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Casparian strip

Lothar Kalmbach, Kian Hématy, Damien De Bellis, Marie Barberon, Satoshi Fujita, Robertas Ursache, Jean Daraspe, Niko Geldner
In a striking case of evolutionary convergence, polarized cell layers with ring-like diffusion barriers have evolved in both plant and animal lineages independently. In plants, ring-like Casparian strips become localized by the CASPARIAN STRIP MEMBRANE DOMAIN PROTEINS (CASPs). The mechanism of this striking localization, however, has remained enigmatic. Here we present a genetic screen aimed at isolating determinants of CASP localization. One of the mutants, lord of the rings 2 (lotr2)/exo70a1, displays dramatic de-localization of CASPs into randomly localized microdomains...
April 24, 2017: Nature Plants
Mahmoud W Yaish, Himanshu V Patankar, Dekoum V M Assaha, Yun Zheng, Rashid Al-Yahyai, Ramanjulu Sunkar
BACKGROUND: Date palm, as one of the most important fruit crops in North African and West Asian countries including Oman, is facing serious growth problems due to salinity, arising from persistent use of saline water for irrigation. Although date palm is a relatively salt-tolerant plant species, its adaptive mechanisms to salt stress are largely unknown. RESULTS: In order to get an insight into molecular mechanisms of salt tolerance, RNA was profiled in leaves and roots of date palm seedlings subjected to NaCl for 10 days...
March 22, 2017: BMC Genomics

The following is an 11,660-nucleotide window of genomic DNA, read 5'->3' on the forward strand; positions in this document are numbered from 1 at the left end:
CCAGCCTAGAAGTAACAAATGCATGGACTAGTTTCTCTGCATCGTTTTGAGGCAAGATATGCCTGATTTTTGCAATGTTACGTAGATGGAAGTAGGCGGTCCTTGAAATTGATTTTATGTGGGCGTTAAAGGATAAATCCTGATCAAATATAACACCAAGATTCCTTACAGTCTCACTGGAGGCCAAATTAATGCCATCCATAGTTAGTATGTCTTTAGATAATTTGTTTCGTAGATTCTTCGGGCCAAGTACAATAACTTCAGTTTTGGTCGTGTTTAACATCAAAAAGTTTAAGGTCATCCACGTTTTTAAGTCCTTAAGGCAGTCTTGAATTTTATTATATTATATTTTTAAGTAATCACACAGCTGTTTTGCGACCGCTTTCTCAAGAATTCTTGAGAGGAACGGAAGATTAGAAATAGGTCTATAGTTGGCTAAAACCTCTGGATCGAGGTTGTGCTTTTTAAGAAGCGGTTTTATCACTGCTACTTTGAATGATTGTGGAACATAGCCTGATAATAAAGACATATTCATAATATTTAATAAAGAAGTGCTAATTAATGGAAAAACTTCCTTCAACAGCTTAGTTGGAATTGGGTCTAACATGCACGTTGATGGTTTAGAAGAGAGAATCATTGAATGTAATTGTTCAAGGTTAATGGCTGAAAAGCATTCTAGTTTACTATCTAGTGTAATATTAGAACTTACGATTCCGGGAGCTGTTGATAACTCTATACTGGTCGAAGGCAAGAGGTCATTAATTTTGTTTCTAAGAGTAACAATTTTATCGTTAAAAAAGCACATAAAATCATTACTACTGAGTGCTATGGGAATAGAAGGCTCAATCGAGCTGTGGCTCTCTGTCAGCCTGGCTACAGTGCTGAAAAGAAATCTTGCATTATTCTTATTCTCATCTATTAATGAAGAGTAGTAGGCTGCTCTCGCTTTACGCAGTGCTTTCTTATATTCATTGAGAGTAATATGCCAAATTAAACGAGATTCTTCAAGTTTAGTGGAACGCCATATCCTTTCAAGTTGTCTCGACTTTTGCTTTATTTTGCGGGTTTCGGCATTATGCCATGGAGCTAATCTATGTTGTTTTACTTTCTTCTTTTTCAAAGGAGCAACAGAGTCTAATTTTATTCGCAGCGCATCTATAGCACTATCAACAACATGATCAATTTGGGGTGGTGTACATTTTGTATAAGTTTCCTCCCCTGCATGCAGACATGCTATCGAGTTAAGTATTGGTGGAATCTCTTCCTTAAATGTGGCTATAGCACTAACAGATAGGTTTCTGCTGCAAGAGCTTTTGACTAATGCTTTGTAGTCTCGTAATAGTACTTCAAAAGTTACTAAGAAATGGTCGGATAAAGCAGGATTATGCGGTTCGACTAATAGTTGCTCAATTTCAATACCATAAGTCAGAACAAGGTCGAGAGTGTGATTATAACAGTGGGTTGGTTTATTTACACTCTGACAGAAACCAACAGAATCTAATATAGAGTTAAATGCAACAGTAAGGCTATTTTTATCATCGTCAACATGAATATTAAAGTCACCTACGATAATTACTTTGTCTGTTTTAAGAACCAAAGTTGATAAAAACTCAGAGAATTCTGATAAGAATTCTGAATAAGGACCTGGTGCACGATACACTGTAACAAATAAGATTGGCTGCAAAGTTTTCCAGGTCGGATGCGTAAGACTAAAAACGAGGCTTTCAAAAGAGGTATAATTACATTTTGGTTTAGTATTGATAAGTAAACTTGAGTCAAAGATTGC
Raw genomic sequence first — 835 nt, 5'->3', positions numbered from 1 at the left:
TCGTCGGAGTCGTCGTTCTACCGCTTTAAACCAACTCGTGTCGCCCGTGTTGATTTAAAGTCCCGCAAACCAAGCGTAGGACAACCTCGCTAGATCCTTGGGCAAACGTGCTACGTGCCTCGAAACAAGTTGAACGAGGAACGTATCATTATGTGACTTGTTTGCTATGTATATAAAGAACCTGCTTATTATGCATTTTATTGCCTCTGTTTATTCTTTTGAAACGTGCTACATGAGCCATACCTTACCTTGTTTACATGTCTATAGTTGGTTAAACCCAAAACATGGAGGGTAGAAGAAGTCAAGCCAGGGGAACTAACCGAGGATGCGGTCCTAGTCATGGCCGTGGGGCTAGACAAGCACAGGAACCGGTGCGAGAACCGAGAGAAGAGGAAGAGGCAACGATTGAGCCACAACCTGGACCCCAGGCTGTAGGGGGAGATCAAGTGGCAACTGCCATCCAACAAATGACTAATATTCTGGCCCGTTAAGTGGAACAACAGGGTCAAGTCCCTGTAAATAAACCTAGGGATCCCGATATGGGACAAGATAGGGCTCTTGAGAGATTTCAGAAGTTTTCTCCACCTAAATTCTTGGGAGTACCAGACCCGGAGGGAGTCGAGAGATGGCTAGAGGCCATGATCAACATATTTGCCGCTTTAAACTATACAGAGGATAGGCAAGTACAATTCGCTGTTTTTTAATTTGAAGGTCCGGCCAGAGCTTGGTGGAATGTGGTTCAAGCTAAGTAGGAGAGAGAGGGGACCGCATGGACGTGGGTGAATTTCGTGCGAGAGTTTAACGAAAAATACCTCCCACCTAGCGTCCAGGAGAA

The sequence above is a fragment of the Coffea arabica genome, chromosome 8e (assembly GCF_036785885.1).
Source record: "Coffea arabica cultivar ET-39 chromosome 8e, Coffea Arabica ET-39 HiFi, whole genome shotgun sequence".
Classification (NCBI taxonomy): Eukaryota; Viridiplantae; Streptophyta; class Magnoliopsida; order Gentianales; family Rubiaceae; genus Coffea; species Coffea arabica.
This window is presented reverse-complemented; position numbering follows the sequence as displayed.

Daniel von Wangenheim, Tatsuaki Goh, Daniela Dietrich, Malcolm J Bennett
The Casparian strip is an important barrier regulating water and nutrient uptake into root tissues. New research reveals two peptide signals and their co-receptors play critical roles patterning and maintaining barrier integrity.
March 6, 2017: Current Biology: CB
Baohai Li, Takehiro Kamiya, Lothar Kalmbach, Mutsumi Yamagami, Katsushi Yamaguchi, Shuji Shigenobu, Shinichiro Sawa, John M C Danku, David E Salt, Niko Geldner, Toru Fujiwara
The formation of Casparian strips and suberin lamellae at the endodermis limits the free diffusion of nutrients and harmful substances via the apoplastic space between the soil solution and the stele in roots [1-3]. Casparian strips are ring-like lignin polymers deposited in the middle of anticlinal cell walls between endodermal cells and fill the gap between them [4-6]. Suberin lamellae are glycerolipid polymers covering the endodermal cells and likely function as a barrier to limit transmembrane movement of apoplastic solutes into the endodermal cells [7, 8]...